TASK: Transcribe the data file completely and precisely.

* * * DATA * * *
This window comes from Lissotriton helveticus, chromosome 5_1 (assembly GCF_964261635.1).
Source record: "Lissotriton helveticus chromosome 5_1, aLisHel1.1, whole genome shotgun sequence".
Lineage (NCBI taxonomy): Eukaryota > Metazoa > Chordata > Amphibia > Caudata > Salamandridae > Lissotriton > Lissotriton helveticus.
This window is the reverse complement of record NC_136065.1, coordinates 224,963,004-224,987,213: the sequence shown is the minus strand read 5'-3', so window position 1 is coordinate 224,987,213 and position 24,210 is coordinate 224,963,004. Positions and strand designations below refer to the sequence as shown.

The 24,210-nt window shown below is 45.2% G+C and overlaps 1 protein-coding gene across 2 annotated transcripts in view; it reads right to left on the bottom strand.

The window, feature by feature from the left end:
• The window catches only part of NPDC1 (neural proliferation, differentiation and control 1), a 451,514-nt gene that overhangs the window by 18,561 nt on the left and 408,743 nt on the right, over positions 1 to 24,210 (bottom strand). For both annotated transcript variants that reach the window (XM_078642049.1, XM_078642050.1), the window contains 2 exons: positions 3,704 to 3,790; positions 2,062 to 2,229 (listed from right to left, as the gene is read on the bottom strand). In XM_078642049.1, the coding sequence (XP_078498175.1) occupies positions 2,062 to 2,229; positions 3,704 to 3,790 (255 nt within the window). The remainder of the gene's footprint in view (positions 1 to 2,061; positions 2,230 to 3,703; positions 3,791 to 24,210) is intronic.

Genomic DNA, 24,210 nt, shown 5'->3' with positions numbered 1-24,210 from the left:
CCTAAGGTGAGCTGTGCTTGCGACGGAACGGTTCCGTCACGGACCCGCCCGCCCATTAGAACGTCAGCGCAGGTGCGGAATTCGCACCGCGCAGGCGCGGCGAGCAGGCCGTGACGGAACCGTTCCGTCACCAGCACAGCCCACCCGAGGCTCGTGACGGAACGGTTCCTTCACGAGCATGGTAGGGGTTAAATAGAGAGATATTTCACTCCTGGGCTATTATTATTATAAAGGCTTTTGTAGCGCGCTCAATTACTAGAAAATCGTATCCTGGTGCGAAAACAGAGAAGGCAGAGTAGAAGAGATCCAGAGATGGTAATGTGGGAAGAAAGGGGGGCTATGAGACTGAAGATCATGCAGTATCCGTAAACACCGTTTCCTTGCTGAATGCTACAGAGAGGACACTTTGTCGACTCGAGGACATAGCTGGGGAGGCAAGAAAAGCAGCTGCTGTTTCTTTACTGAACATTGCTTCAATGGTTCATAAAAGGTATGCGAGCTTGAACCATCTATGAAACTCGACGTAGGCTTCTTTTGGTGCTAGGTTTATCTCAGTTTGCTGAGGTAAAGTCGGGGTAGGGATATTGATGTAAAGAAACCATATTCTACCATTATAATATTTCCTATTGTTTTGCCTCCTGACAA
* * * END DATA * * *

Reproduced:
This window comes from Lissotriton helveticus, chromosome 5_1 (assembly GCF_964261635.1).
Source record: "Lissotriton helveticus chromosome 5_1, aLisHel1.1, whole genome shotgun sequence".
Lineage (NCBI taxonomy): Eukaryota > Metazoa > Chordata > Amphibia > Caudata > Salamandridae > Lissotriton > Lissotriton helveticus.
This window is the reverse complement of record NC_136065.1, coordinates 224,963,004-224,987,213: the sequence shown is the minus strand read 5'-3', so window position 1 is coordinate 224,987,213 and position 24,210 is coordinate 224,963,004. Positions and strand designations below refer to the sequence as shown.

The 24,210-nt window shown below is 45.2% G+C and overlaps 1 protein-coding gene across 2 annotated transcripts in view; it reads right to left on the bottom strand.

The window, feature by feature from the left end:
• The window catches only part of NPDC1 (neural proliferation, differentiation and control 1), a 451,514-nt gene that overhangs the window by 18,561 nt on the left and 408,743 nt on the right, over positions 1 to 24,210 (bottom strand). For both annotated transcript variants that reach the window (XM_078642049.1, XM_078642050.1), the window contains 2 exons: positions 3,704 to 3,790; positions 2,062 to 2,229 (listed from right to left, as the gene is read on the bottom strand). In XM_078642049.1, the coding sequence (XP_078498175.1) occupies positions 2,062 to 2,229; positions 3,704 to 3,790 (255 nt within the window). The remainder of the gene's footprint in view (positions 1 to 2,061; positions 2,230 to 3,703; positions 3,791 to 24,210) is intronic.

Genomic DNA, 24,210 nt, shown 5'->3' with positions numbered 1-24,210 from the left:
CCTAAGGTGAGCTGTGCTTGCGACGGAACGGTTCCGTCACGGACCCGCCCGCCCATTAGAACGTCAGCGCAGGTGCGGAATTCGCACCGCGCAGGCGCGGCGAGCAGGCCGTGACGGAACCGTTCCGTCACCAGCACAGCCCACCCGAGGCTCGTGACGGAACGGTTCCTTCACGAGCATGGTAGGGGTTAAATAGAGAGATATTTCACTCCTGGGCTATTATTATTATAAAGGCTTTTGTAGCGCGCTCAATTACTAGAAAATCGTATCCTGGTGCGAAAACAGAGAAGGCAGAGTAGAAGAGATCCAGAGATGGTAATGTGGGAAGAAAGGGGGGCTATGAGACTGAAGATCATGCAGTATCCGTAAACACCGTTTCCTTGCTGAATGCTACAGAGAGGACACTTTGTCGACTCGAGGACATAGCTGGGGAGGCAAGAAAAGCAGCTGCTGTTTCTTTACTGAACATTGCTTCAATGGTTCATAAAAGGTATGCGAGCTTGAACCATCTATGAAACTCGACGTAGGCTTCTTTTGGTGCTAGGTTTATCTCAGTTTGCTGAGGTAAAGTCGGGGTAGGGATATTGATGTAAAGAAACCATATTCTACCATTATAATATTTCCTATTGTTTTGCCTCCTGACAA